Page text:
Data visualization is a big part of the process of data analysis. In this post, we will learn how make a scatter plot using Python and the package Seaborn. In detail, we will learn how to use the Seaborn methods scatterplot, regplot, lmplot, and pairplot to create scatter plots in Python.

More specifically, we will learn how to make scatter plots, change the size of the dots, change the markers, the colors, and change the number of ticks.  Furthermore, we will learn how to plot a regression line, add text, plot a distribution on a scatter plot, among other things. Finally, we will also learn how to save Seaborn plots in high resolution. That is, we learn how to make print-ready plots.

In this post, we will learn how to read and write JSON files using Python. In the first part, we are going to use the Python package json to create a JSON file and write a JSON file. After that, we are going to use Pandas json method to load JSON files into Pandas dataframe. Here, we will learn how to read from a JSON file locally and from an URL as well as how to read a nested JSON file using Pandas.

Finally, as a bonus, we will also learn how to manipulate data in Pandas dataframes, rename columns, and plot the data using Seaborn.

In this post we will learn how to create a binder so that our data analysis, for instance, can be fully reproduced by other researchers. That is, in this post we will learn how to use binder for reproducible research.

In previous posts, we have learned how to carry out data analysis (e.g., ANOVA) and visualization (e.g., Raincloud plots) using Python. The code we have used have been uploaded in the forms of Jupyter Notebooks.

For users of R Statistical Environment;

Although this is great, we also need to make sure that we share our computational environment so our code can be re-run and produce the same output. That is, to have a fully reproducible example, we need a way to capture the different versions of the Python packages we’re using.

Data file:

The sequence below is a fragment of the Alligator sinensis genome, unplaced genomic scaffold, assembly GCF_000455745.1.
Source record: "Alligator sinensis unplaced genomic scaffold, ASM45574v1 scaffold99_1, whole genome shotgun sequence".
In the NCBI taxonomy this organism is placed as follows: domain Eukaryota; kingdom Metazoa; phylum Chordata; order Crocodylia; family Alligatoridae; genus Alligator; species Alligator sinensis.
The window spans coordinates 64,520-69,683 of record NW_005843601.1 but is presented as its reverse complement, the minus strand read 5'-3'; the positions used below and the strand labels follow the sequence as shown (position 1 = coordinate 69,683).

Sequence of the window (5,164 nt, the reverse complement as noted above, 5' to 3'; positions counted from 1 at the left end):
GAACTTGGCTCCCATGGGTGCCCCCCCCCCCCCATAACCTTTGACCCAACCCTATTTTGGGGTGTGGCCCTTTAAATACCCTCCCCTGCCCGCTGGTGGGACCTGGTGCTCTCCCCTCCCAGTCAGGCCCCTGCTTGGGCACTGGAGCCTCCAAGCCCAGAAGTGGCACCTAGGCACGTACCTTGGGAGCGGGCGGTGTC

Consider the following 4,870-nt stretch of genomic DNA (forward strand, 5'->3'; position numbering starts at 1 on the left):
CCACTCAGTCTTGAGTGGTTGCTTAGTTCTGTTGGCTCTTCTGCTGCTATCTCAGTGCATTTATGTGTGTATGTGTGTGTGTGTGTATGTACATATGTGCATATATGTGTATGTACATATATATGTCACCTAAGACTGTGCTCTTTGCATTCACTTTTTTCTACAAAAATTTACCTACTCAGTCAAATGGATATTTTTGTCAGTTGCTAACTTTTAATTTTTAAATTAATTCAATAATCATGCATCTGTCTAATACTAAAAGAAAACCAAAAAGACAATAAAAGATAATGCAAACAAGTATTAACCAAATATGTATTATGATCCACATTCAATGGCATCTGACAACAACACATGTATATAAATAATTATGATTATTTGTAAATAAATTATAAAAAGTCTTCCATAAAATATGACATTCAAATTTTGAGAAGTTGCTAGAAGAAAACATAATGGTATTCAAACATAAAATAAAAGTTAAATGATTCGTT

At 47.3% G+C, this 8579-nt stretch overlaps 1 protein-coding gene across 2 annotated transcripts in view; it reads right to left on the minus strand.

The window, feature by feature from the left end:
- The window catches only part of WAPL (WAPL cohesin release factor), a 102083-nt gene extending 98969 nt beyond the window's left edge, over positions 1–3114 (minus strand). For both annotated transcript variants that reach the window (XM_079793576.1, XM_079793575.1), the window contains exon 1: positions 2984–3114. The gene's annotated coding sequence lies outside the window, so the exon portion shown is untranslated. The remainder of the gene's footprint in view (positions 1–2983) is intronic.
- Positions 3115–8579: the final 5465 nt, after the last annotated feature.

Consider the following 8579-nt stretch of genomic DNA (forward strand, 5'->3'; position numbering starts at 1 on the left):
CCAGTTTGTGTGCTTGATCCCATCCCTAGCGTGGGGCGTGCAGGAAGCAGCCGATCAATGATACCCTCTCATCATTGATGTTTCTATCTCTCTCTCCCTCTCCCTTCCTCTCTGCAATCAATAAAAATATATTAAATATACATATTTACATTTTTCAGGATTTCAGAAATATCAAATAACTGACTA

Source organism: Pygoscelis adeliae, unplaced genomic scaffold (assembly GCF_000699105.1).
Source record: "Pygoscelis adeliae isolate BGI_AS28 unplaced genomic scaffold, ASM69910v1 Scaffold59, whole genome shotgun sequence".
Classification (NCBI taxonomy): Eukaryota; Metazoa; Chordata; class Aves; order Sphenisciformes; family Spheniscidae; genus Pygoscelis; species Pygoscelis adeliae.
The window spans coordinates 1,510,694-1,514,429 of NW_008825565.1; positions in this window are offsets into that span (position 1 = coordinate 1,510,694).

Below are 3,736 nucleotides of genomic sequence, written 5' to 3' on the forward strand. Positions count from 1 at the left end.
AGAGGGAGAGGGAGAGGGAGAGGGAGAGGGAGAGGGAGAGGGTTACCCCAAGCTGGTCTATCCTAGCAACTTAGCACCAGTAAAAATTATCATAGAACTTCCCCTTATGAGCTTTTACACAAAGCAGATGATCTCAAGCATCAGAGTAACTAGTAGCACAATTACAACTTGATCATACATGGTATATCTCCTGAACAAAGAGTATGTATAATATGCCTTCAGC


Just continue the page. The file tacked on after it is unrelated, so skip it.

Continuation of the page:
With ever increasing volume of data, it is impossible to tell stories without visualizations. Data visualization is an art of how to turn numbers into useful knowledge. Using Python we can learn how to create data visualizations and present data in Python using the Seaborn package.

In this post we are going to learn how to use the following 9 plots:

1. Scatter Plot
2. Histogram
3. Bar Plot
4. Time Series Plot
5. Box Plot
6. Heat Map
7. Correlogram
8. Violin Plot
9. Raincloud Plot

## Python Data Visualization Tutorial: Seaborn

As previously mentioned in this Python Data Visualization tutorial we are mainly going to use Seaborn but also Pandas,  and Numpy. However, to create the Raincloud Plot we are going to have to use the Python package ptitprince. Python Raincloud Plot using the ptitprince package

Learn about probabilistic programming in this guest post by Osvaldo Martin, a researcher at The National Scientific and Technical Research Council of Argentina (CONICET) and author of Bayesian Analysis with Python: Introduction to statistical modeling and probabilistic programming using PyMC3 and ArviZ, 2nd Edition.

This post is based on an excerpt from the second chapter of the book that I have slightly adapted so it’s easier to read without having read the first chapter.